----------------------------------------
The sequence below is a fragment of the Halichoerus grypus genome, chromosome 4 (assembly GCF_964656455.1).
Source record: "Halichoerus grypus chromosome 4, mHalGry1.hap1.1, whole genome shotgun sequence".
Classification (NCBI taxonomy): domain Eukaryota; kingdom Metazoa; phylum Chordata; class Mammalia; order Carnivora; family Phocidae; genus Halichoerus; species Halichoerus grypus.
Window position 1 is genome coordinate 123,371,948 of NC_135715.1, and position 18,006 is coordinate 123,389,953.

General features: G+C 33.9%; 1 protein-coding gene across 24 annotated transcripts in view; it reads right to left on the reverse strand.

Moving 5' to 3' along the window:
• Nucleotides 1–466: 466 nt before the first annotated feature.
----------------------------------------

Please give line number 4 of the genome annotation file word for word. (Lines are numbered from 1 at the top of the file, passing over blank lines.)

Window position 1 is genome coordinate 123,371,948 of NC_135715.1, and position 18,006 is coordinate 123,389,953.